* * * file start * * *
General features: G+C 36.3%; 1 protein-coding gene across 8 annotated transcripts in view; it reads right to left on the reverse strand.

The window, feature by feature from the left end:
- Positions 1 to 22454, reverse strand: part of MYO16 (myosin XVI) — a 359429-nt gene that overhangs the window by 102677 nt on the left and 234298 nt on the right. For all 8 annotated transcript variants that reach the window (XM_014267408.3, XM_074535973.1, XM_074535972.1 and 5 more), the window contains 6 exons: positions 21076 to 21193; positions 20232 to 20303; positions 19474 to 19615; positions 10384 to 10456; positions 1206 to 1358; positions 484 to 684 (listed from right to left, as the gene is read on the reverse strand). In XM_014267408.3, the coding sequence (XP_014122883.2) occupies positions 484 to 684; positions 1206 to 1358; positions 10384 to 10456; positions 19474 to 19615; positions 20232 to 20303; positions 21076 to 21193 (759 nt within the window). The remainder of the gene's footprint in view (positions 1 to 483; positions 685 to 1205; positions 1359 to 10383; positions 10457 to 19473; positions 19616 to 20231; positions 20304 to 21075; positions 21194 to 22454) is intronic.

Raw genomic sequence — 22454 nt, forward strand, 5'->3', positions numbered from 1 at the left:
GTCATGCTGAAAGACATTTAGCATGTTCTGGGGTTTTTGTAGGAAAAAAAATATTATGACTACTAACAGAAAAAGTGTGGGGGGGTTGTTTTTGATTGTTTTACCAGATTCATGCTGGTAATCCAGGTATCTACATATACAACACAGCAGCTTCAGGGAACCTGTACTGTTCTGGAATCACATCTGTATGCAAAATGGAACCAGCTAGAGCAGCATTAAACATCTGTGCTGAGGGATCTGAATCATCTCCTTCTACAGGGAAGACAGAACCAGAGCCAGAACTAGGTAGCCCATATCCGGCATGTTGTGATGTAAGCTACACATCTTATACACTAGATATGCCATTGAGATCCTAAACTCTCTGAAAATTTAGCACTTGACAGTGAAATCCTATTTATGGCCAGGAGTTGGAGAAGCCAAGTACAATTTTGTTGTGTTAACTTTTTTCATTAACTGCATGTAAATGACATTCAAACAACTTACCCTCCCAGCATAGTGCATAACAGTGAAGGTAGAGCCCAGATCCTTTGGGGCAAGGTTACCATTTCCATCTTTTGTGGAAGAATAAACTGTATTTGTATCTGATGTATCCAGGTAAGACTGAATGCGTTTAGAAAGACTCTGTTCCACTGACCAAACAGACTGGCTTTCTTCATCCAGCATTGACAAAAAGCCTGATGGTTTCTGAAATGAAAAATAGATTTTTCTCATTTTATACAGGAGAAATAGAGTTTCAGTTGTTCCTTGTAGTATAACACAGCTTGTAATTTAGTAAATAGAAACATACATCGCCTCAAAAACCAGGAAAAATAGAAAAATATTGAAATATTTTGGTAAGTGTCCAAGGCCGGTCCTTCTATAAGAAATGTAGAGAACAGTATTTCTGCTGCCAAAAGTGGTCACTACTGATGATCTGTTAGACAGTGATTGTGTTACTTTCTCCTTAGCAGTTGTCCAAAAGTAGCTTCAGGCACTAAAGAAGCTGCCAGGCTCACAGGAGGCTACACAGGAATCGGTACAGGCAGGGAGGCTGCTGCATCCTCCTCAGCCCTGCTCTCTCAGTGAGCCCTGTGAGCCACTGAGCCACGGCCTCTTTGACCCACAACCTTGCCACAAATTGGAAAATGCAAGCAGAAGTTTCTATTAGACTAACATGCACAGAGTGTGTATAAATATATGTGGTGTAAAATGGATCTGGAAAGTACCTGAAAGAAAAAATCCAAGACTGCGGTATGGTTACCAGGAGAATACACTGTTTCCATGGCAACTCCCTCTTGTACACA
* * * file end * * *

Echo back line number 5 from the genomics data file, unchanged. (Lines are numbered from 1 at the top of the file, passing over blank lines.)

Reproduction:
GTCATGCTGAAAGACATTTAGCATGTTCTGGGGTTTTTGTAGGAAAAAAAATATTATGACTACTAACAGAAAAAGTGTGGGGGGGTTGTTTTTGATTGTTTTACCAGATTCATGCTGGTAATCCAGGTATCTACATATACAACACAGCAGCTTCAGGGAACCTGTACTGTTCTGGAATCACATCTGTATGCAAAATGGAACCAGCTAGAGCAGCATTAAACATCTGTGCTGAGGGATCTGAATCATCTCCTTCTACAGGGAAGACAGAACCAGAGCCAGAACTAGGTAGCCCATATCCGGCATGTTGTGATGTAAGCTACACATCTTATACACTAGATATGCCATTGAGATCCTAAACTCTCTGAAAATTTAGCACTTGACAGTGAAATCCTATTTATGGCCAGGAGTTGGAGAAGCCAAGTACAATTTTGTTGTGTTAACTTTTTTCATTAACTGCATGTAAATGACATTCAAACAACTTACCCTCCCAGCATAGTGCATAACAGTGAAGGTAGAGCCCAGATCCTTTGGGGCAAGGTTACCATTTCCATCTTTTGTGGAAGAATAAACTGTATTTGTATCTGATGTATCCAGGTAAGACTGAATGCGTTTAGAAAGACTCTGTTCCACTGACCAAACAGACTGGCTTTCTTCATCCAGCATTGACAAAAAGCCTGATGGTTTCTGAAATGAAAAATAGATTTTTCTCATTTTATACAGGAGAAATAGAGTTTCAGTTGTTCCTTGTAGTATAACACAGCTTGTAATTTAGTAAATAGAAACATACATCGCCTCAAAAACCAGGAAAAATAGAAAAATATTGAAATATTTTGGTAAGTGTCCAAGGCCGGTCCTTCTATAAGAAATGTAGAGAACAGTATTTCTGCTGCCAAAAGTGGTCACTACTGATGATCTGTTAGACAGTGATTGTGTTACTTTCTCCTTAGCAGTTGTCCAAAAGTAGCTTCAGGCACTAAAGAAGCTGCCAGGCTCACAGGAGGCTACACAGGAATCGGTACAGGCAGGGAGGCTGCTGCATCCTCCTCAGCCCTGCTCTCTCAGTGAGCCCTGTGAGCCACTGAGCCACGGCCTCTTTGACCCACAACCTTGCCACAAATTGGAAAATGCAAGCAGAAGTTTCTATTAGACTAACATGCACAGAGTGTGTATAAATATATGTGGTGTAAAATGGATCTGGAAAGTACCTGAAAGAAAAAATCCAAGACTGCGGTATGGTTACCAGGAGAATACACTGTTTCCATGGCAACTCCCTCTTGTACACA